Parenting: Why Dads Matter – The Essential Role of the Father

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It used to be that when it came to the children, it was Mum’s domain. Mothers would handle everything related to the children, except perhaps the really big disciplinary issues where Dad’s heavy-handed approach was required. Child-rearing has changed a lot since those days as fathers become more involved from a desire to form stronger relationships with their children. It is just as well because we are beginning to understand how important and significant the role of a father is.

Within the last several decades, though, scientists are increasingly realizing just how much dads matter. Just like women, fathers’ bodies respond to parenthood, and their parenting style affects their kids just as much, and sometimes more, than mom’s. – Livescience

Fathers may have made the choice to connect with their children out of a personal desire to strengthen their bonds, but science is showing that children can benefit greatly from their father’s attention.

Why Dads Matter

From Livescience – The Science of Fatherhood: Why Dads Matter…

  • Behavior problems, delinquency, depression, substance abuse and overall psychological adjustment are all more closely linked to dad’s rejection than mom’s.
  • Knowing that kids feel loved by their father is a better predictor of young adults’ sense of well-being, of happiness, of life satisfaction than knowing about the extent to which they feel loved by their mothers.
  • Dad’s parenting style is more closely linked to whether teens will exhibit persistence than Mom’s parenting.
  • Fathers who are most effective are those who listen to their children, have a close relationship, set appropriate rules, but also grant appropriate freedoms.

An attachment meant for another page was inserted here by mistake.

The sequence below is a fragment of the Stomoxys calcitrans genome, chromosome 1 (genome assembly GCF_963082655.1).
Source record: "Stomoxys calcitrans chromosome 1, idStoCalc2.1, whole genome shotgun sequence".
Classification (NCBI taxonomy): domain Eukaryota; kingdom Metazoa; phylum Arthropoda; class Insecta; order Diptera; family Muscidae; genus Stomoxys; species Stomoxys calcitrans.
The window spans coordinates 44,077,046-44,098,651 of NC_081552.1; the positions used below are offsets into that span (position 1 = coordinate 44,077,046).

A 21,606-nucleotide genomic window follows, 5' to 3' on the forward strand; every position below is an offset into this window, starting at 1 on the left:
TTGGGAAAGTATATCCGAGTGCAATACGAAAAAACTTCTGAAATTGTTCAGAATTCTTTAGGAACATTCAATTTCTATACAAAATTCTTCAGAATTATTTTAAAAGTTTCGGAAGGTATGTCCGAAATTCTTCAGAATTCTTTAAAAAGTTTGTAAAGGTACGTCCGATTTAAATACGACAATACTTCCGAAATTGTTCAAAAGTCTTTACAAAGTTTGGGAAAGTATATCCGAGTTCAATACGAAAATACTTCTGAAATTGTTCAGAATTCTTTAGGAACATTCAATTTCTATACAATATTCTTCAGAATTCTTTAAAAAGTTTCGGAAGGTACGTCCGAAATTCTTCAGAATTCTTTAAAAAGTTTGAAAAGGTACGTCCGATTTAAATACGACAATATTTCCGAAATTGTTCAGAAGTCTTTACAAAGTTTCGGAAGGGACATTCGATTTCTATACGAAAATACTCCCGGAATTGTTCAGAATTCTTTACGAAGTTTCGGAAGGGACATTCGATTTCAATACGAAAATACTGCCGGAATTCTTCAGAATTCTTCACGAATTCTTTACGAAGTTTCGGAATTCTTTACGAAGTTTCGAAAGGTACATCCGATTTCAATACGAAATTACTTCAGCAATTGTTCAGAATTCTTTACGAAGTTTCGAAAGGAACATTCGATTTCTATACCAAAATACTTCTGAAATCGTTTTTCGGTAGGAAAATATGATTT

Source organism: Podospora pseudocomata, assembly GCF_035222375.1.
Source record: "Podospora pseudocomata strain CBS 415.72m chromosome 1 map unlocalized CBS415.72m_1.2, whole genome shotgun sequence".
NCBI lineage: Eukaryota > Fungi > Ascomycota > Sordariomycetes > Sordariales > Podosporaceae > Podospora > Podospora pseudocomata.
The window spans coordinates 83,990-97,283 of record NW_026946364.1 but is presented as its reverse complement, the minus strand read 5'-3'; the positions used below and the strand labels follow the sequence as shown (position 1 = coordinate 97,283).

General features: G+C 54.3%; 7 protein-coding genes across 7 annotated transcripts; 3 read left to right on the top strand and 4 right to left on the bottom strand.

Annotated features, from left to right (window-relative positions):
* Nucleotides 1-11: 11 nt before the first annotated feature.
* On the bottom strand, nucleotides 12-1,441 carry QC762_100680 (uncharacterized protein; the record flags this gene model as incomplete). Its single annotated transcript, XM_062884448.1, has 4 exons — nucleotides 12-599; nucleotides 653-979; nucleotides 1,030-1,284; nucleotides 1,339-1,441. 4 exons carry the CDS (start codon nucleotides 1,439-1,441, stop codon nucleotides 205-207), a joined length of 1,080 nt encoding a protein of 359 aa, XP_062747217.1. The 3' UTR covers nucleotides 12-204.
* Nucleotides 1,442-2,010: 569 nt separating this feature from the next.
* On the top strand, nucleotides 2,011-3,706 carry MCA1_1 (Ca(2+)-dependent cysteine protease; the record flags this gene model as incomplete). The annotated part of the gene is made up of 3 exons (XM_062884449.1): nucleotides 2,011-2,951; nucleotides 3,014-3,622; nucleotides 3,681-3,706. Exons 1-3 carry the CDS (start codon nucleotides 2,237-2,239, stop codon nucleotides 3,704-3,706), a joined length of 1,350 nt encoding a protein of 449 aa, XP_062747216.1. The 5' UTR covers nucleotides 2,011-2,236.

• Quality time with Dad is most important.

do fathers matterFrom Today Parents – How fathers affect kids’ behavior — and keep teens out of trouble:

  • Children whose fathers played with them, read to them, took them on outings, and helped care for them had fewer behavioral problems in the early school years, and less likelihood of delinquency or criminal behavior as adolescents.
  • Children with involved fathers were less likely to smoke as teenagers.
  • For disadvantaged children born prematurely, those with engaged fathers had higher IQs.
  • Children with absent fathers had more problems with peer relationships, were less less popular, and were less satisfied with their relationships with their friends.
  • Children of fathers who engaged in the most physical and enjoyable play had the highest popularity ratings. They also had easier transitions to elementary school.
  • Children whose fathers took turns being the one to suggest activities and showed an interest in the child’s suggestions grew up to be less aggressive, more competent, and better liked.

See also: Do Fathers Matter? What Science is Telling Us About the Parent We’ve Overlooked

Involved fathers raise smarter children:

  • when it comes to engaging boys with books, the key is reading with dads, uncles and grandfathers. – The Conversation
  • children whose fathers spent more time with them had a higher IQ and the differences were still detectable by the age of 42. – The Telegraph

Daughters – Why Dads Matter

While we acknowledge the importance of Dad in the lives of our children, we should also be aware that Dad is equally important to sons and daughters. For daughters, fathers can have a profound impact on their daughters’ future relationships with men. Fathers who are actively engaged in their daughter’s lives can also affect their daughters’ academic and athletic achievements as well as their self-reliance and assertiveness.

The Bottom Line

Fathers have a huge impact on how children turn out – emotionally, socially, and academically. As much as we supermoms like to assume total control and responsibility, it is essential to our children’s well-being that we let Dad step up to the plate and give his time to his children so that he can build that vital relationship that will affect our children in the years to come.

Published by Shen-Li

SHEN-LI LEE is the author of “Brainchild: Secrets to Unlocking Your Child’s Potential”. She is also the founder of Figur8.net (a website on parenting, education, child development) and RightBrainChild.com (a website on Right Brain Education, cognitive development, and maximising potentials). In her spare time, she blogs on Forty, Fit & Fed, and Back to Basics.

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